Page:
On the 17th of June I began an optimistic journey. I’d set myself a challenge to walk one and a half million steps in ninety days for a charity close to my heart – Mind. I’d been used to walking, often setting upon long hikes to spend time in nature, but this was different. To do my once-a-week hike almost every day for ninety days was quite the challenge I had set myself… and after my first week of doing it, I was feeling it.
There’s a mental barrier we have to break through when setting upon any physical challenge. The body can only comfortably do what it’s used to, but pushing through this barrier is how we improve endurance and strength. It takes willpower to push through, and that I have in abundance. I remember likening this barrier to how I was feeling while recovering from PTSD. There was a barrier there that took me a while to break through.
“I can’t do this.”
“There’s no hope”
“If I feel like I can’t do it, I should give up, right?”
Thoughts the majority of us have had while doing something challenging. The mind leans to the negative, often to protect us from the feeling of failure. Quit while you’re ahead – I believe the saying is. But what happens when you ignore these thoughts? What happens when you realise that you are capable? Greatness truly is on the other side of that barrier – it’s in the challenge and in those things that we’re afraid to do.
I broke through that barrier the same way that I did with PTSD – I focused and charged at it headfirst. I leant into the pain and pushed myself further. These things are easy to do when the cause is great enough. I had to recover from my mental illness, because it got to a point where there was no other option. I had to do it for those that loved me. As such, that’s how I carried on walking. The cause was greater than the strain on my body, which I would only endure and become stronger. The money I would raise would help those that once felt like me, and that was a cause greater than any.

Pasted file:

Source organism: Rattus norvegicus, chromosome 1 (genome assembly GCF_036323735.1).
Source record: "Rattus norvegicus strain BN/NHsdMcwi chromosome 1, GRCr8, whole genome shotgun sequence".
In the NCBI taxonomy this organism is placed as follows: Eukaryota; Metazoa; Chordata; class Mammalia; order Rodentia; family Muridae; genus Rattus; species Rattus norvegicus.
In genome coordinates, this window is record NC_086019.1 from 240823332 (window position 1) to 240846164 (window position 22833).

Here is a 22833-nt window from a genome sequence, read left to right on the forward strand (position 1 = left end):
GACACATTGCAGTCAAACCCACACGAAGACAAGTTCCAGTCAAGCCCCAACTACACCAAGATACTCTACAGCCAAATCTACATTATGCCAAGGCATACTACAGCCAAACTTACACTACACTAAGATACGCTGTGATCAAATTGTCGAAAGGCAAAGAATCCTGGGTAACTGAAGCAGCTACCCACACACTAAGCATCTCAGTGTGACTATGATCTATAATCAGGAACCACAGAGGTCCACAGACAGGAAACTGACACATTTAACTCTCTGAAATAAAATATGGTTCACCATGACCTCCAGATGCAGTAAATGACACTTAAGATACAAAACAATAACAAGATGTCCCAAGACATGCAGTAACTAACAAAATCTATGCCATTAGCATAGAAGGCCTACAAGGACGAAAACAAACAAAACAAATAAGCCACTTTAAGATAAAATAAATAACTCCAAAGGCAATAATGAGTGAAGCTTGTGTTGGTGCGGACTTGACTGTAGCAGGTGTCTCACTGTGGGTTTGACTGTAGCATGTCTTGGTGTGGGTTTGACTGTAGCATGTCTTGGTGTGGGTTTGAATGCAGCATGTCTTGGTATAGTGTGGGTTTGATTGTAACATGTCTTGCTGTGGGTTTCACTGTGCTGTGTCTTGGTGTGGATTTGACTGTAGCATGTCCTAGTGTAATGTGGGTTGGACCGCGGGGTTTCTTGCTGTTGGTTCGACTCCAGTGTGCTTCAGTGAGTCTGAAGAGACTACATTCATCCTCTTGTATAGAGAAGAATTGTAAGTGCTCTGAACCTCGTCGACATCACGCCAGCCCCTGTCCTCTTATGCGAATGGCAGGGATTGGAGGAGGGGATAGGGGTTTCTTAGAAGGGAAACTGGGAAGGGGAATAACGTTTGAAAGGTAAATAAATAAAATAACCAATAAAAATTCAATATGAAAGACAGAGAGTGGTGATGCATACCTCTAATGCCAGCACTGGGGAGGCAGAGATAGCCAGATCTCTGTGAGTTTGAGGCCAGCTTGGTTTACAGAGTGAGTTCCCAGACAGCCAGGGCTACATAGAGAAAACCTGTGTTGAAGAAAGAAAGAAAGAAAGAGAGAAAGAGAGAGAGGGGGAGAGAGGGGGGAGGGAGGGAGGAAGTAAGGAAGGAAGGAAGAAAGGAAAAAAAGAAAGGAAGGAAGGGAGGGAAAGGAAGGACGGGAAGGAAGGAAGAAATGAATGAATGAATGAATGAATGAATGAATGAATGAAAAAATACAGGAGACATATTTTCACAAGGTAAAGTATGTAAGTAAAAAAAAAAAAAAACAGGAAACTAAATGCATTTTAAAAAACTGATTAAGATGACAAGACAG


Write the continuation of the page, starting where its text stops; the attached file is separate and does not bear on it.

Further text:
I got off to a strong start with one of my favourite walks, Greenham Common. The bunker scene of Star Wars: The Force Awakens was actually filmed there, Millennium Falcon and everything!
Day two, I met a knight, just on his morning stroll in chainmail armour. Of course, I had to spark up a conversion and try on his gauntlet.
I spent much time at the local castle ruins and writing poetry while wandering the forests.
I saw many a sunset on evening walks, releasing how serene and beautiful this world truly is.
And to finish my epic journey, I completed the challenge on the cliffs of Cornwall, while also visiting Tintagel castle, the birthplace of King Arthur.
My final result of the challenge-
Total steps walked: 1,501,172 / 1,500,000.
Total raised for Mind: £282 / my target of £200.
And that concludes my journey for Mind, and it certainly was a journey. I’m proud of myself for what I achieved. I know the money that I raised will go toward helping people that are struggling in the way I once did, and for that, I am grateful. Mind also helped me in a time that I was in need of guidance. If it wasn’t for them, I may have never got the help that I needed to recover. It’s in those moments that we’re at our lowest that we need someone to reach out to. It’s in those moments that sometimes it’s difficult to talk to those we know, and so we don’t receive the support we need – that’s why organisations like Mind are so important. They provide that first step to recovery and raise awareness to make these services more accessible.
For more information on Mind, check out their website: https://www.mind.org.uk
And you can see more about the challenge here: https://www.justgiving.com/fundraising/mychaoticmind